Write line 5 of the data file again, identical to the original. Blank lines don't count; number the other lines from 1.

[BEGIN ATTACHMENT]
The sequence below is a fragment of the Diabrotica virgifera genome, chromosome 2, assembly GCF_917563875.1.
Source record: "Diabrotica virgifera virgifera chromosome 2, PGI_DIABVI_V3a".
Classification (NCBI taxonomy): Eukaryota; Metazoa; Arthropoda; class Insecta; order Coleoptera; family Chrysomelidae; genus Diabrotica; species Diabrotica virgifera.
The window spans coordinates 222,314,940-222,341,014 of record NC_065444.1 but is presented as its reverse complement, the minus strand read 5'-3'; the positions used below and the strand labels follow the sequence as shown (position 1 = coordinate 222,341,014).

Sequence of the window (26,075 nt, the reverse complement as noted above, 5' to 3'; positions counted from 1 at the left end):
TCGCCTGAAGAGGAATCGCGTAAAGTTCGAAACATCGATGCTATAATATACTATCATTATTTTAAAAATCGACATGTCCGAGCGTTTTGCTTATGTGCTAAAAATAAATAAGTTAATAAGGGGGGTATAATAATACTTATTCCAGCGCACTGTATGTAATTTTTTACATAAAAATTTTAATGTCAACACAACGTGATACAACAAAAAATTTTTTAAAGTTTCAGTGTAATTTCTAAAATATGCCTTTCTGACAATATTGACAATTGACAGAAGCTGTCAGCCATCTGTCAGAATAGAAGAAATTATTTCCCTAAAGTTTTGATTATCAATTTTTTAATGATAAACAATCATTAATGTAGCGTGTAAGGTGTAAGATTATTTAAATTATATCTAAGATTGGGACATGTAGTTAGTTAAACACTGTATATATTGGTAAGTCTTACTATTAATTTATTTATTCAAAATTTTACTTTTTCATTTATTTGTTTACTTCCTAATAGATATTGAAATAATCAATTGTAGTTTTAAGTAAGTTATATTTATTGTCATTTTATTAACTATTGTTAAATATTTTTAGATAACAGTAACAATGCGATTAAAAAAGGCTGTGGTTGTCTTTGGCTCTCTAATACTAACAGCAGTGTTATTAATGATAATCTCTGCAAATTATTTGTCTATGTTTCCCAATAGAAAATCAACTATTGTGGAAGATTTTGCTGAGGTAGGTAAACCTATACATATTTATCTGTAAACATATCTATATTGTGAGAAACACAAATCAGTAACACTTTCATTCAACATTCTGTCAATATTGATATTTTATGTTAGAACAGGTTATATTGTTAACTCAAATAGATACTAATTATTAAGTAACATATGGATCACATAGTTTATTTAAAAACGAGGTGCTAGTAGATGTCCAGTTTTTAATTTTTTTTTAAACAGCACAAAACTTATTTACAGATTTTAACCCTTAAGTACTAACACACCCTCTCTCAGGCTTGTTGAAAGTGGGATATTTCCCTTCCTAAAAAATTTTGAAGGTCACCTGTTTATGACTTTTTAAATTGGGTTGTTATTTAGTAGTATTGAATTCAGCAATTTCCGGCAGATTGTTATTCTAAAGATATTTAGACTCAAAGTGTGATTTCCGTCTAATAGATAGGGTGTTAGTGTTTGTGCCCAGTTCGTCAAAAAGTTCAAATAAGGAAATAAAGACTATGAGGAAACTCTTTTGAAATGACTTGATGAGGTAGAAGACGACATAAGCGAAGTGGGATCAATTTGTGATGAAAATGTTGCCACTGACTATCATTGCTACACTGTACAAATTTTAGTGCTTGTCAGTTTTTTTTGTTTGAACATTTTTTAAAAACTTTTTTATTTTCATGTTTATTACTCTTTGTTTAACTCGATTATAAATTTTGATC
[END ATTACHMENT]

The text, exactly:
Sequence of the window (26,075 nt, the reverse complement as noted above, 5' to 3'; positions counted from 1 at the left end):